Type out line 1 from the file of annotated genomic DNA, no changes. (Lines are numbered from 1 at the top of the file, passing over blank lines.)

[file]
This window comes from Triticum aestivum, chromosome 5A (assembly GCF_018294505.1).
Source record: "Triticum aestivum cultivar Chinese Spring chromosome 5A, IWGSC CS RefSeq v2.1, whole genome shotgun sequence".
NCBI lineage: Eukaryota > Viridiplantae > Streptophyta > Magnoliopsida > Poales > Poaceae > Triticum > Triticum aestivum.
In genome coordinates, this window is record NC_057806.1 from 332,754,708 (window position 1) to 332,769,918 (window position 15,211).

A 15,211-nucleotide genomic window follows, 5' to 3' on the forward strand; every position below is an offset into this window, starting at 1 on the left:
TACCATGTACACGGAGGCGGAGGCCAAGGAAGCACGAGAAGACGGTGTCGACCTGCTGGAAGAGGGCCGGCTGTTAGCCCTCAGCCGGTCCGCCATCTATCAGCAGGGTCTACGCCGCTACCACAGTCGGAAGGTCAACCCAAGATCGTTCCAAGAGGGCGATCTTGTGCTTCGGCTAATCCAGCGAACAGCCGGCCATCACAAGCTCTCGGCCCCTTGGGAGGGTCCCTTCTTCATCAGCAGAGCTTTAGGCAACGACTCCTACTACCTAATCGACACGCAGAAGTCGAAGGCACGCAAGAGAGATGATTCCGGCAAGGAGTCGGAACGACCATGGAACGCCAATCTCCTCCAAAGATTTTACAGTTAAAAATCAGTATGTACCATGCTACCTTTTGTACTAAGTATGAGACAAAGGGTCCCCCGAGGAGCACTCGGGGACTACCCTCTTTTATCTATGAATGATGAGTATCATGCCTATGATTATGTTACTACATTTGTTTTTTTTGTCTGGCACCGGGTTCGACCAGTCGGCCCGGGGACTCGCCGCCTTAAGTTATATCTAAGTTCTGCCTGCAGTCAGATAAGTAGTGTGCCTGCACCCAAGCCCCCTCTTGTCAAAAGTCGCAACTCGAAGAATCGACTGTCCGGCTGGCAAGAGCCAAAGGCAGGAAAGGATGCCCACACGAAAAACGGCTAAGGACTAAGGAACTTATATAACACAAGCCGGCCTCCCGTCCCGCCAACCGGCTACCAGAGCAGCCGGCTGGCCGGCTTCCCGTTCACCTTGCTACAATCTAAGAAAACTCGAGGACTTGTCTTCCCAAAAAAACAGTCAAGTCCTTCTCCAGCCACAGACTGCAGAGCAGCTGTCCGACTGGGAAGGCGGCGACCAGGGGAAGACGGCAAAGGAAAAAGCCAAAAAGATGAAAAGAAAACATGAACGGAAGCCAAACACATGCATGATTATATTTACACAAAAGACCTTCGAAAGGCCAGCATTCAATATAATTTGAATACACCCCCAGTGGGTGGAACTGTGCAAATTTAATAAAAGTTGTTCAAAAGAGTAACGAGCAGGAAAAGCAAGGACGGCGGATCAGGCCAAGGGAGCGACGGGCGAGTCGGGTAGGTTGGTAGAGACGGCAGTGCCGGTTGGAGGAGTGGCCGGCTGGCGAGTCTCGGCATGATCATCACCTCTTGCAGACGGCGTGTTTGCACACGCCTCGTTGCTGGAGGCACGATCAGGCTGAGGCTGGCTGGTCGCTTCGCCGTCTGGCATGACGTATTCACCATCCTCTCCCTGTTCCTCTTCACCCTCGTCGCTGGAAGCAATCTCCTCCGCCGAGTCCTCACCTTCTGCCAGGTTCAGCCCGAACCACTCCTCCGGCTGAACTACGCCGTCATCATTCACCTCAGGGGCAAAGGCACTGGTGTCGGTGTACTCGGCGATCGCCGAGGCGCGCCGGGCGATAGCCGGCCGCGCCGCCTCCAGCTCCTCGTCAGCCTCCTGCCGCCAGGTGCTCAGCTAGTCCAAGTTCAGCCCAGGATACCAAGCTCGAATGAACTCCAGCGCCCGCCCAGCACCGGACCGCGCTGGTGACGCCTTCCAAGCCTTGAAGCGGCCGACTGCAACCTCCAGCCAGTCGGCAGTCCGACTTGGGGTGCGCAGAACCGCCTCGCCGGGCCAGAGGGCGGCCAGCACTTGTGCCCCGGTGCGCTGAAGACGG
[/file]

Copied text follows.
This window comes from Triticum aestivum, chromosome 5A (assembly GCF_018294505.1).